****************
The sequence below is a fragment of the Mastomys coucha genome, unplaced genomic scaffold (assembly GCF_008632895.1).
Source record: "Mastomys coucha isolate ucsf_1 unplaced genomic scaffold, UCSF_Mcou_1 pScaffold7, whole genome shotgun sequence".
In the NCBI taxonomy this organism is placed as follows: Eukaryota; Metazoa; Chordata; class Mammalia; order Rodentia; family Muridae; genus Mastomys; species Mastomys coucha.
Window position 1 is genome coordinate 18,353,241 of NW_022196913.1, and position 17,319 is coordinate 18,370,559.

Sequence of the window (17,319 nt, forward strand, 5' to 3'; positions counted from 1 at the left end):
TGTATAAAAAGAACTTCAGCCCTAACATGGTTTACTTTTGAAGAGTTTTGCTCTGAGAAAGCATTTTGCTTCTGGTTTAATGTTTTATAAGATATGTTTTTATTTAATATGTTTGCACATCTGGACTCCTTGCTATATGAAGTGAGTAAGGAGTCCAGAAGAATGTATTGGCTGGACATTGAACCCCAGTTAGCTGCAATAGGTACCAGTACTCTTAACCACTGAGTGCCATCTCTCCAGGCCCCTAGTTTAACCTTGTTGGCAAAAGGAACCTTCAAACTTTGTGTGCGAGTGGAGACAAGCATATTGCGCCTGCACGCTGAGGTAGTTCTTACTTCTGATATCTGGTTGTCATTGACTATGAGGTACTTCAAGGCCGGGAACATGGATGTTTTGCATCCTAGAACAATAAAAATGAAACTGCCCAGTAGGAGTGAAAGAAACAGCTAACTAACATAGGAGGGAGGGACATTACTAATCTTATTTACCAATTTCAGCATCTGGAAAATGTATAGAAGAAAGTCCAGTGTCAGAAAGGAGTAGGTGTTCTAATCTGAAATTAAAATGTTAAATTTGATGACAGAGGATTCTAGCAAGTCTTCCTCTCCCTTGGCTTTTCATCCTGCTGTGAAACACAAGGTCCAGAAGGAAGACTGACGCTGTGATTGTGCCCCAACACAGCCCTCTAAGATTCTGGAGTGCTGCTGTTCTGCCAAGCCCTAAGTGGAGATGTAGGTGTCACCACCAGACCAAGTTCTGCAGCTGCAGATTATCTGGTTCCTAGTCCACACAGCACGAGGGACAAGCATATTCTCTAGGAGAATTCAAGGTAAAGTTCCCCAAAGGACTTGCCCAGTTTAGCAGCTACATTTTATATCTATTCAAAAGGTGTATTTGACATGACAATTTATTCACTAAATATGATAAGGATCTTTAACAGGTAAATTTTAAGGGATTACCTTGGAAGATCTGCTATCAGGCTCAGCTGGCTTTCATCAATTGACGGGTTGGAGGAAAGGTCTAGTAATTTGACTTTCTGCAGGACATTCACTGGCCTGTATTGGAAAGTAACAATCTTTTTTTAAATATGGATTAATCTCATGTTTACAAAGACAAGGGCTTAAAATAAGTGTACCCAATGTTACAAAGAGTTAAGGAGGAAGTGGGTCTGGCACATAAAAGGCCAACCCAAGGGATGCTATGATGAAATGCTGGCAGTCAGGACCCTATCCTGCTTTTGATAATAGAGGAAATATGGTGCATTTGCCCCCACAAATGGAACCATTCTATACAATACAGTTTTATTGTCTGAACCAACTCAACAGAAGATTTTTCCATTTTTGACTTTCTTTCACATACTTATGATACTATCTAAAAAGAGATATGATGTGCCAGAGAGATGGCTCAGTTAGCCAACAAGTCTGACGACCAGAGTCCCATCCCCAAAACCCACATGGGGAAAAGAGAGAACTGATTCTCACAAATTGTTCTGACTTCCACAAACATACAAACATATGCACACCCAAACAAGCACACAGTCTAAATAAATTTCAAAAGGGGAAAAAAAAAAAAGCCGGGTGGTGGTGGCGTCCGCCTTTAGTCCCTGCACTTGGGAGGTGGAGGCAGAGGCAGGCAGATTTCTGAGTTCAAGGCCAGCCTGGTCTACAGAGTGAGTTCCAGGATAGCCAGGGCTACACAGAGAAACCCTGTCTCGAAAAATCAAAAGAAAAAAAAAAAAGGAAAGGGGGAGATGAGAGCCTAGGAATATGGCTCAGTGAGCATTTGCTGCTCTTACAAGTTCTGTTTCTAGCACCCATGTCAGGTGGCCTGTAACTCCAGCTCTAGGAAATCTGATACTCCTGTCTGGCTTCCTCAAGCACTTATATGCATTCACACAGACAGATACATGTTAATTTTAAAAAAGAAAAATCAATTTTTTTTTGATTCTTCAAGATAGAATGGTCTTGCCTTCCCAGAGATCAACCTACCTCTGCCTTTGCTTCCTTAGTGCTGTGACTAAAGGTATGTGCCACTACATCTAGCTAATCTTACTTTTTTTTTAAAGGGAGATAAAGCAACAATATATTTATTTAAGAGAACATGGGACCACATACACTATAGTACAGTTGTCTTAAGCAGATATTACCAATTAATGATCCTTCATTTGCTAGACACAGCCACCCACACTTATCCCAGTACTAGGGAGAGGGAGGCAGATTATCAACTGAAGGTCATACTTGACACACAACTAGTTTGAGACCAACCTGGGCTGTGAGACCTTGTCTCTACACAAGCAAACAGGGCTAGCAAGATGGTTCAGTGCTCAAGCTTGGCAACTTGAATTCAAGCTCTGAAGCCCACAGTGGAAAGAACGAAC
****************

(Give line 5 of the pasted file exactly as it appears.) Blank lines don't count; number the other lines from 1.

Sequence of the window (17,319 nt, forward strand, 5' to 3'; positions counted from 1 at the left end):